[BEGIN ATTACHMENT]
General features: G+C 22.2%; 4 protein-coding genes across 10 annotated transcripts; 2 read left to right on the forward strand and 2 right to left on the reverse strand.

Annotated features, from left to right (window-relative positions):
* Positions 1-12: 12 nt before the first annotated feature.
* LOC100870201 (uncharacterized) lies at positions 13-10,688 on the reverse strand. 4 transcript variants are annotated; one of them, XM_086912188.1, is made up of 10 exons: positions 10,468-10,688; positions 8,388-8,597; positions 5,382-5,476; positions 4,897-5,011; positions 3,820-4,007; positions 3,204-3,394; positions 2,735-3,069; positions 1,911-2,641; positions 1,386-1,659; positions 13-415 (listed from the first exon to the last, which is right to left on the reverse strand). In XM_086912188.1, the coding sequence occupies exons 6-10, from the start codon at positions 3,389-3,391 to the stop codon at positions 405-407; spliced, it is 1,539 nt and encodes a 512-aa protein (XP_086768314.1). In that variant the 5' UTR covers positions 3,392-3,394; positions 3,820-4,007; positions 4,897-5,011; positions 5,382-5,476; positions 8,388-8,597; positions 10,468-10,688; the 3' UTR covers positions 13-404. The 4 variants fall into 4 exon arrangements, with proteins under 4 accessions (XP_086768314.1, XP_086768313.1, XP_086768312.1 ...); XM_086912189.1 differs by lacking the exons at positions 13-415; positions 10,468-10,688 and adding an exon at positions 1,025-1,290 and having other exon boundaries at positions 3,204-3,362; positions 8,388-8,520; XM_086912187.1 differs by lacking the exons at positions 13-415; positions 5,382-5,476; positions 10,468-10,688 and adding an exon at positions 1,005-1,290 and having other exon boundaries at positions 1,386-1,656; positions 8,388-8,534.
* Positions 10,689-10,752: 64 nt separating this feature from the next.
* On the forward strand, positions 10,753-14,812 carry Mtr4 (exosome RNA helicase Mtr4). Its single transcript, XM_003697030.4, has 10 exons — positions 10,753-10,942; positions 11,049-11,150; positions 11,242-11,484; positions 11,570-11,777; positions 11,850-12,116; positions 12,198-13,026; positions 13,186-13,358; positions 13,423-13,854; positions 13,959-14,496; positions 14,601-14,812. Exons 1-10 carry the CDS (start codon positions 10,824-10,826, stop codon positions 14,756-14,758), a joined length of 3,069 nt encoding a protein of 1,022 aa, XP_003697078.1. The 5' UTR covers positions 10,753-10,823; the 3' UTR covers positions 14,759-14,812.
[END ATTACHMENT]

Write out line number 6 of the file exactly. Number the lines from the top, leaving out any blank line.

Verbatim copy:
* On the forward strand, positions 10,753-14,812 carry Mtr4 (exosome RNA helicase Mtr4). Its single transcript, XM_003697030.4, has 10 exons — positions 10,753-10,942; positions 11,049-11,150; positions 11,242-11,484; positions 11,570-11,777; positions 11,850-12,116; positions 12,198-13,026; positions 13,186-13,358; positions 13,423-13,854; positions 13,959-14,496; positions 14,601-14,812. Exons 1-10 carry the CDS (start codon positions 10,824-10,826, stop codon positions 14,756-14,758), a joined length of 3,069 nt encoding a protein of 1,022 aa, XP_003697078.1. The 5' UTR covers positions 10,753-10,823; the 3' UTR covers positions 14,759-14,812.